Brain tumours kill more children and adults under the age of 40 than any other cancer. This is because surgeons do not have yet the tools to help them navigate through the delicate paths of the brain, accurately and safely. Being able to clearly identify cancerous tissue during surgery is an important step towards improving outcomes and quality of life for people undergoing brain surgery.
Dr Stamatia (Matina) Giannarou is a Royal Society University Research Fellow and a Lecturer in Surgical Cancer Technology and Imaging at the Hamlyn Centre for Robotic Surgery, and a researcher within the Surgery & Surgical Technology BRC Theme. Her research focuses on enhanced surgical vision for intraoperative navigation in minimally invasive and robot-assisted operations. Recently, she won “The President’s Award for Outstanding Early Career Researcher 2017” at Imperial College London. She has received several best paper awards and has been invited to present her work at international workshops and symposia and has been selected as a member of the IdeasLab of Imperial College London on the “Frontiers of Imaging” at the World Economic Forum Annual Meeting of the New Champions 2016 in Tianjin, China. We caught up with her to find our more about her work and career.
How did you become interested in your field of work?
Throughout my early career development, my main research interest has been in surgical robot vision. As part of my fellowship, I decided to focus my research on developing surgical navigation tools to improve the efficacy and safety of tumour resection in neurosurgery. This is because after discussing extensively with neurosurgeons and observing live neurosurgical operations, the need for diagnostic and therapeutic tools that can improve the safety and accuracy of neurosurgical oncology became apparent. Furthermore, the brain is the most powerful organ in the human body and when something is going wrong with the brain, it can be a personal tragedy because it changes who we are, what we think, what we feel.
What are the major current challenges in management/treatment of brain tumours?
Surgery on tumours residing within the brain is particularly demanding, and the prognosis for patients afflicted with such tumours remains very poor. For example, glioblastoma multiforme (GBM), the most frequent primary malignant brain tumour, has a median survival of less than 18 months despite multi-modal therapy with surgery, radiotherapy and chemotherapy. Intrinsic brain tumours are highly infiltrative making it difficult to distinguish tumour tissue from surrounding tissue. Moreover, it is imperative to preserve unaffected brain tissue, which is delicate, often eloquent, and has little capacity for regeneration. The corollary is that technologies that allow for improved identification of cancer tissue, and more precise and delicate resection, may improve patient outcomes. Current state-of-the-art technologies used to facilitate brain tumour identification such as neuronavigation, iMRI and fluorescence imaging have significant limitations intraoperatively or can not provide complete tumour identification. Therefore, the need for hybrid diagnostic and therapeutic tools that can improve the safety and accuracy of oncological surgery becomes apparent.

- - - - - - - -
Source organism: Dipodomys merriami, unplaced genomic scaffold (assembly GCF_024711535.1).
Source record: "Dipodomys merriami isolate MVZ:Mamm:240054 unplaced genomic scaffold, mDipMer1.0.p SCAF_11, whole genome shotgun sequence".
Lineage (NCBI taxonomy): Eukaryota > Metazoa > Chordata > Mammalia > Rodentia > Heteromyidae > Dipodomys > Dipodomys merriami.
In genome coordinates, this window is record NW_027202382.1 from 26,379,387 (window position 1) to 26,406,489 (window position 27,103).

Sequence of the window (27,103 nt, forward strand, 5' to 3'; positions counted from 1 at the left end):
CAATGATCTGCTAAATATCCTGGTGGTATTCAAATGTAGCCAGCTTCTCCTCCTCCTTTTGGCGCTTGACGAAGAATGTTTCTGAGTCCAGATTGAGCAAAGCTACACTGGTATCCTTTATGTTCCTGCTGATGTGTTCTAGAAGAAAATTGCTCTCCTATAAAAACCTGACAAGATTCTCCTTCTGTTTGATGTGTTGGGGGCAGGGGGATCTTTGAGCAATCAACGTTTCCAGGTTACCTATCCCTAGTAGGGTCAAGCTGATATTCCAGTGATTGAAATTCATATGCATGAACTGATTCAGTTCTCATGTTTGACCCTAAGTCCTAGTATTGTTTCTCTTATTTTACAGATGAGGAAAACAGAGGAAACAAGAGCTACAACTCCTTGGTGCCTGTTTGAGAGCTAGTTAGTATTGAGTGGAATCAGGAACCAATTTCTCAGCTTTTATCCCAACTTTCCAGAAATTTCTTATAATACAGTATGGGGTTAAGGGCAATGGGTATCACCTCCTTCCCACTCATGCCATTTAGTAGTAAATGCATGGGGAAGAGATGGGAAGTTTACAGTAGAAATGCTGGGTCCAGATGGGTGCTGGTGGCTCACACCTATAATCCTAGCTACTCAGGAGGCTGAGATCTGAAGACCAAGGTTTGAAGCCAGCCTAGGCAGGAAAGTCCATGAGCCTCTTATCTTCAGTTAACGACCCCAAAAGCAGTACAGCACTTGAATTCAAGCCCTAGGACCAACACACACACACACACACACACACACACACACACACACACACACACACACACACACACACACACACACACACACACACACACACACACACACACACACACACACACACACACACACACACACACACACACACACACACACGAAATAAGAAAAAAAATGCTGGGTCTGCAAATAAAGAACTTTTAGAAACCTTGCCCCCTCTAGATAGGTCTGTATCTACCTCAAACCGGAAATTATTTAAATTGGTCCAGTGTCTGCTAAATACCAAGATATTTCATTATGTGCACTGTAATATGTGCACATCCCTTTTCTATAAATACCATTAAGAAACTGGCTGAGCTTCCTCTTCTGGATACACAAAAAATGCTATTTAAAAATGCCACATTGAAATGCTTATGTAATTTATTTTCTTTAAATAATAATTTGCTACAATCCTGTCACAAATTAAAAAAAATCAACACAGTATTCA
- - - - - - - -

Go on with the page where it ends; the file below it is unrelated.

Could you tell us about your research?
The aim of my research is to integrate multimodal intraoperative imaging and navigation technologies into a cognitive robotic platform to allow for more accurate tumour margin delineation. This will enable accurate and highly personalised in vivo tissue characterisation with the aim of improving both the efficacy and safety of tumour resection. My work focuses on the intraoperative surgical navigation, the anatomy-specific robotic tissue scanning with imaging probes and the tissue characterisation with on-line diagnosis support. These research objectives are in response to the current paradigm shift and clinical demand in bringing cellular and molecular imaging modalities to an in vivo and in situ setting to allow for real-time tissue characterisation and surgical guidance. A key application of this cognitive robotic platform is the resection of glioblastoma multiforme but its versatile nature makes it suitable for any cancer resection procedure. The development of the above platform will have a significant impact on the surgeon’s sensing, completeness and safety during tumour resection and ultimately on the patient’s quality of life.
What are you proudest of in your research or career so far?
I am proud for having been awarded the Royal Society University Research Fellowship which has allowed me to work on an interesting research area and to develop my research independence. Through this project, I have built research collaborations with clinical and engineering teams which have led to the submission of collaborative papers and research grant proposals.
What is the biggest challenge you faced in your career?
The biggest challenge I face in my academic career is to find the right balance between spending quality time with my family and working towards fulfilling my career goals. To achieve this, I am trying to allocate several hours every week to my family and friends as, I do feel that it boosts my performance at work and helps me redirect my mind away from work.
What are you most excited about as a researcher?
My work as a researcher focuses on an exciting area not only because it enables me to tackle challenging research objectives but mainly because it has the potential to be translated to clinical practice and bring significant impact to people and the society. In addition, working on an interdisciplinary research area, I enjoy collaborating both nationally and internationally with engineers, scientists, clinicians and medical researchers.